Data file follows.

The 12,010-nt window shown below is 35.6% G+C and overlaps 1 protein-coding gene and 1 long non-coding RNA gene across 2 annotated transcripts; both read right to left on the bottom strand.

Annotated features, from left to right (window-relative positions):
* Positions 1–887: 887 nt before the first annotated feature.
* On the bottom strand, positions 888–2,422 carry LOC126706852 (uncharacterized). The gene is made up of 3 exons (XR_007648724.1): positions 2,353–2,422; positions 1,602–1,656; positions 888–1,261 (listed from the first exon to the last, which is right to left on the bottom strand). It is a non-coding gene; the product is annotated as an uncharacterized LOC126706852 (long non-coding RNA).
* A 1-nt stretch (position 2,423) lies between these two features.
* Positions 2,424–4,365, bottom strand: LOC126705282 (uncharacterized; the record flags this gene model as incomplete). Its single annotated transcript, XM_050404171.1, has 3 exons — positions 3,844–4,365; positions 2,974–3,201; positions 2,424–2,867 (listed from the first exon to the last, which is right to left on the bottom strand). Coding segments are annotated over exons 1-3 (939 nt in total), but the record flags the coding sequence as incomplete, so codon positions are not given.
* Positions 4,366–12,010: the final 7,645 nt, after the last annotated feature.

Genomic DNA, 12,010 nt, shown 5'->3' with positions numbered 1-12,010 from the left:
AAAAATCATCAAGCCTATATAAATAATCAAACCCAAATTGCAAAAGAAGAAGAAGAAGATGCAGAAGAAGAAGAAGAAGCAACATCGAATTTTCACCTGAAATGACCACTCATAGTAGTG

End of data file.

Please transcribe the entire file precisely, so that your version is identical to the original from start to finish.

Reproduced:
The 12,010-nt window shown below is 35.6% G+C and overlaps 1 protein-coding gene and 1 long non-coding RNA gene across 2 annotated transcripts; both read right to left on the bottom strand.

Annotated features, from left to right (window-relative positions):
* Positions 1–887: 887 nt before the first annotated feature.
* On the bottom strand, positions 888–2,422 carry LOC126706852 (uncharacterized). The gene is made up of 3 exons (XR_007648724.1): positions 2,353–2,422; positions 1,602–1,656; positions 888–1,261 (listed from the first exon to the last, which is right to left on the bottom strand). It is a non-coding gene; the product is annotated as an uncharacterized LOC126706852 (long non-coding RNA).
* A 1-nt stretch (position 2,423) lies between these two features.
* Positions 2,424–4,365, bottom strand: LOC126705282 (uncharacterized; the record flags this gene model as incomplete). Its single annotated transcript, XM_050404171.1, has 3 exons — positions 3,844–4,365; positions 2,974–3,201; positions 2,424–2,867 (listed from the first exon to the last, which is right to left on the bottom strand). Coding segments are annotated over exons 1-3 (939 nt in total), but the record flags the coding sequence as incomplete, so codon positions are not given.
* Positions 4,366–12,010: the final 7,645 nt, after the last annotated feature.

Genomic DNA, 12,010 nt, shown 5'->3' with positions numbered 1-12,010 from the left:
AAAAATCATCAAGCCTATATAAATAATCAAACCCAAATTGCAAAAGAAGAAGAAGAAGATGCAGAAGAAGAAGAAGAAGCAACATCGAATTTTCACCTGAAATGACCACTCATAGTAGTG